The first posters contained a lot of text. But the haters soon discovered that simple images, perceived at a glance and able to lodge in the brain forever, were much more effective. It must have seem appealing to the readers who swore never to buy Jewish papers to imagine that they were, in fact, keeping their minds pure, protecting them from manipulation.
Apparently, by 1936 the Arrow-Cross movement imagined itself powerful enough to entice the Hungarian Jews to emigrate. But not to Palestine. To Madagascar (this must have been a unifying idea, because we remember Zuzanna Ginczanka, appearing at one of the Warsaw literary balls with a suitcase that read “Madagascar”). It was her playfull parody topping the earlier and pervasive one.
And finally, in a strategy that sounds rather familiar today, the persecuted victim gets to be presented a perpetrator. The subliminal message reads: “Don’t be misguided by this discheveled creature’s cries of help! Take a closer look, he is really a weapon, he is strangling me!” Just like the migrants at the Polish-Belarusian borders are “weapons” and not actual dispossessed people.
We should notice the shapely, well-proportioned body of an Aryan “tortured” by a deceitful figure of a Jew, is brazen enough to shout for help while abusing this shapely young man in his power. In the meantime, the racial laws passed between 1938 and 1941, modeled on Germany’s Nuremberg Laws, reversed the equal citizenship status granted to Jews in Hungary in 1867. These first anti-Semitic laws were passed not in fear of the Nazi army, but under the pressure from the Hungarian extreme right. The anti-Jewish measures were primarily monetary decisions: by desinfranchising Hungarian Jews, who were among the most successful in Europe, the state was going to be able to pay for the extension of the pension scheme and the expansion of the national health insurence, and probably other perks, with the Jewish assets that consitituted up to 25% of national wealth. The task was then to design laws that would allow this wealth to be passed into Gentile hands. And perhaps also to outflank the Nazis, who would have gladly used the same wealth for their multifarious war enterprises. These legal measures continued to succeed one until, in 1944, they culminated in a series of searches for the allegedly concealed “aryanized property,” until any object owned by a Jewish person, such as a spinning wheel, could be appropriated under the guise of collecting of “national property.” Of course this had been nothing but a “lawful” robbery of hapless victims before they were shipped to Auschwitz.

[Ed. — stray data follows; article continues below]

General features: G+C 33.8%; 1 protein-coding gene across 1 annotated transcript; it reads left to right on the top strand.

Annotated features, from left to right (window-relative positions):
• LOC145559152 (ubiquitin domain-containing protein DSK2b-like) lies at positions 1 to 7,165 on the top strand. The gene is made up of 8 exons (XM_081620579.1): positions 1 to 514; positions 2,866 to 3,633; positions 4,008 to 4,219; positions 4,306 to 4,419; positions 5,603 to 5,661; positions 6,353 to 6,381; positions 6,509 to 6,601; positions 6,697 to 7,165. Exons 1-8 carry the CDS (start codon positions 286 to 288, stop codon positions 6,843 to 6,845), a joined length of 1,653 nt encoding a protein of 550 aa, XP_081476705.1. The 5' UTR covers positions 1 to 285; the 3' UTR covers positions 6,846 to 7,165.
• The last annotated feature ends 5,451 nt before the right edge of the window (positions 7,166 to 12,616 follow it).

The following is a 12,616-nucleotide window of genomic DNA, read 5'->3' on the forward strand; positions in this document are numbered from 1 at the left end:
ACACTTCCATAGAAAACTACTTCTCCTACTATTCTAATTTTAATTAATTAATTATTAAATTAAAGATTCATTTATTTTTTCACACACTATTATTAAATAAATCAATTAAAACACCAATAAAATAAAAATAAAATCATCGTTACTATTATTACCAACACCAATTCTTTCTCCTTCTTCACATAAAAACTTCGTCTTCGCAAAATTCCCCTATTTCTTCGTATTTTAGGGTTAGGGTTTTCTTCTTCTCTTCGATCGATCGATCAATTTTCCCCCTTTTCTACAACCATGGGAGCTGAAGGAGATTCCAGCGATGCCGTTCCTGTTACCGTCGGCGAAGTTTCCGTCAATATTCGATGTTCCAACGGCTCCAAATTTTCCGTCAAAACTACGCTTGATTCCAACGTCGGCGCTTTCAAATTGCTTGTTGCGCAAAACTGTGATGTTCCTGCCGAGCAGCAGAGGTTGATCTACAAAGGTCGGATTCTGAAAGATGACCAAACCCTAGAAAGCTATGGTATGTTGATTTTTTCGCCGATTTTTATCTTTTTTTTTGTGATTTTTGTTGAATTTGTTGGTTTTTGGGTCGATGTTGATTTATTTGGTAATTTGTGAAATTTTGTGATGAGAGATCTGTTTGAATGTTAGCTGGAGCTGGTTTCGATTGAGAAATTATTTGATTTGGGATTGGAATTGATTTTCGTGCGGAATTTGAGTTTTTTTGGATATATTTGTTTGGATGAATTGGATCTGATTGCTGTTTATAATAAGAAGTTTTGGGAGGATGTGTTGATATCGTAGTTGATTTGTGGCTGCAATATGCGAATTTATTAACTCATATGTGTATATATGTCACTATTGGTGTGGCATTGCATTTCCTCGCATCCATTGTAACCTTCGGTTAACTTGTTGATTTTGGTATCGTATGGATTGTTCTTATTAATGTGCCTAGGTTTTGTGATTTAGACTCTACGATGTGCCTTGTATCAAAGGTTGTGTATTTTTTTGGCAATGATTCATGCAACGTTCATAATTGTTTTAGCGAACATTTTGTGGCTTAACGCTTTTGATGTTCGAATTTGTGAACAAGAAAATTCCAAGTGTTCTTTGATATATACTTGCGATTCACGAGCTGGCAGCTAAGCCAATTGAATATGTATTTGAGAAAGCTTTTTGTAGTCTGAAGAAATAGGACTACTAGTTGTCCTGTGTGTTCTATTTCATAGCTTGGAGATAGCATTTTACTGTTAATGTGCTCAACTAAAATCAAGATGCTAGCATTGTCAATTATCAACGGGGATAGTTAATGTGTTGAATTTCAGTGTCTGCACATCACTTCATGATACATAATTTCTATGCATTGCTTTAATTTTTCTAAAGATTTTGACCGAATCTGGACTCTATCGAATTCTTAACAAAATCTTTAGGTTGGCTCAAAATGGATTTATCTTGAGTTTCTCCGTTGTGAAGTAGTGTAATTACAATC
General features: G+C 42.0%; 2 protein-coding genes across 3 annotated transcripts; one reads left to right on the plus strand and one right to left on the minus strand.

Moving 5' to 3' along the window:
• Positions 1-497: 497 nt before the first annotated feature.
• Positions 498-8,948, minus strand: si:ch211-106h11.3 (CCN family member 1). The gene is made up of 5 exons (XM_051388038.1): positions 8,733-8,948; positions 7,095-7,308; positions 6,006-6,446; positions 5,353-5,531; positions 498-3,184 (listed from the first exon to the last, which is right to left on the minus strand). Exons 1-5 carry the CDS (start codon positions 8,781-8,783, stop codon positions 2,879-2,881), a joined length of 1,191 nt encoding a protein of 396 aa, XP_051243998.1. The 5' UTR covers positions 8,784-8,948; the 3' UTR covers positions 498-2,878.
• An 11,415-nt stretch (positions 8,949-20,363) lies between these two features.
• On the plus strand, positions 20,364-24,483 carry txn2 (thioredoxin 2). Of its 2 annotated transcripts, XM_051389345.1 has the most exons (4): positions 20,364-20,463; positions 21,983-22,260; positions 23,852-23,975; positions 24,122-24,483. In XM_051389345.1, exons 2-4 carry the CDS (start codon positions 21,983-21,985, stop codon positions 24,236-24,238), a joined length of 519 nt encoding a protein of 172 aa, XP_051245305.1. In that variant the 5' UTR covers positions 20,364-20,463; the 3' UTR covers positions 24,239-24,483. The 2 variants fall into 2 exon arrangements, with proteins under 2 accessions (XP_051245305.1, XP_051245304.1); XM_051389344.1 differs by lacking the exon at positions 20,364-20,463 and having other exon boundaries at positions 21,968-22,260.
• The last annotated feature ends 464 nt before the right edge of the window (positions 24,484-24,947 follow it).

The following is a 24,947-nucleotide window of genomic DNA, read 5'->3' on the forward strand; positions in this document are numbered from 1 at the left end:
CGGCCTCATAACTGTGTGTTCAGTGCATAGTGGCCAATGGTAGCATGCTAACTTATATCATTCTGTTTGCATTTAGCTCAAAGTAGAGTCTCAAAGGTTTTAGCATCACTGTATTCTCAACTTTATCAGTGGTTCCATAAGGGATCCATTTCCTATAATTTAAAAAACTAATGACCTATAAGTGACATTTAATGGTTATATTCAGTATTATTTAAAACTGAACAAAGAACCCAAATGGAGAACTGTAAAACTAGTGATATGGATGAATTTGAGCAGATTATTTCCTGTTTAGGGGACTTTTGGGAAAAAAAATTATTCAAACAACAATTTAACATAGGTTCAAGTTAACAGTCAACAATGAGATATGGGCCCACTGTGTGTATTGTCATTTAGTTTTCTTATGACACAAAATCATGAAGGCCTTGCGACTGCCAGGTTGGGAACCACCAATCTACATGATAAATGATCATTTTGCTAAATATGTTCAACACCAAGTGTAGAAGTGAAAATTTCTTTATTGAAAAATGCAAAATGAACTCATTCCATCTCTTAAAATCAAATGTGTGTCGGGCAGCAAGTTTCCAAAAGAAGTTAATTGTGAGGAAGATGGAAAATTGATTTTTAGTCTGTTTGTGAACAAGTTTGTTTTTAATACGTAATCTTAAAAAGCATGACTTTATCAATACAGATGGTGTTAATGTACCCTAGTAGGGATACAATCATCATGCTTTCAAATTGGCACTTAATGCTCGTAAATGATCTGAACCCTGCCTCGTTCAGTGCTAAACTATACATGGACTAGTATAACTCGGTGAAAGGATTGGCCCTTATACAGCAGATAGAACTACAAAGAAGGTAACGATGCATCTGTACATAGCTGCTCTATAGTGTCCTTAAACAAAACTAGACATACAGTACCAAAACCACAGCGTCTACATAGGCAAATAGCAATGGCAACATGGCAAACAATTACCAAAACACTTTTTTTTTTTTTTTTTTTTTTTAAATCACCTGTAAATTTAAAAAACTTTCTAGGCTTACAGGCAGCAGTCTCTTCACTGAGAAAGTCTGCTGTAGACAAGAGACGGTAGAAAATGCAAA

By not only eliminating but “lawfully” robbing the “competition” it was possible to finance the beautiful furry hubcaps adorned with feathers, the various capes and uniforms of politicians, and the table service decorated with laurel leaves, and the lavish lifestyle in Parliament. One wonders if the Arrow-Cross (in terms of design, solely) was really just an imitation of swastica, or was it rooted in some kind of local symbolism. When two days later I visit the Museum of Agriculture, I’m finding there, prominently desplayed, a small sculpture of the “Ancient Hungarian Hunter,” dated 1944, coincidentally, and because of that bringing to mind similar renditions produced for the benefit of the Arian race in Germany.
But the sculpture is by a respectable Hungarian artist, Maugsch Guyla, and no annotation linking, supporting, or refuting this temporal coincidence appears. So I take the trip to the museum tower, where we are led by the guide with a metal cross over some oval amulet high up his throat. He leads us up the stairs through a narrow passageway encrusted with staffed hawks and bare-bone animal heads until it felt like we were streaming right into an unpublished chapter of some ecological version of Conrad’s Heart of Darkness, as if some voice was about to persuasively whisper “The horror! The horror!”
by Izabela Morska
(written during the Visegrad Fellowship at the Petőfi Literary Museum in Budapest)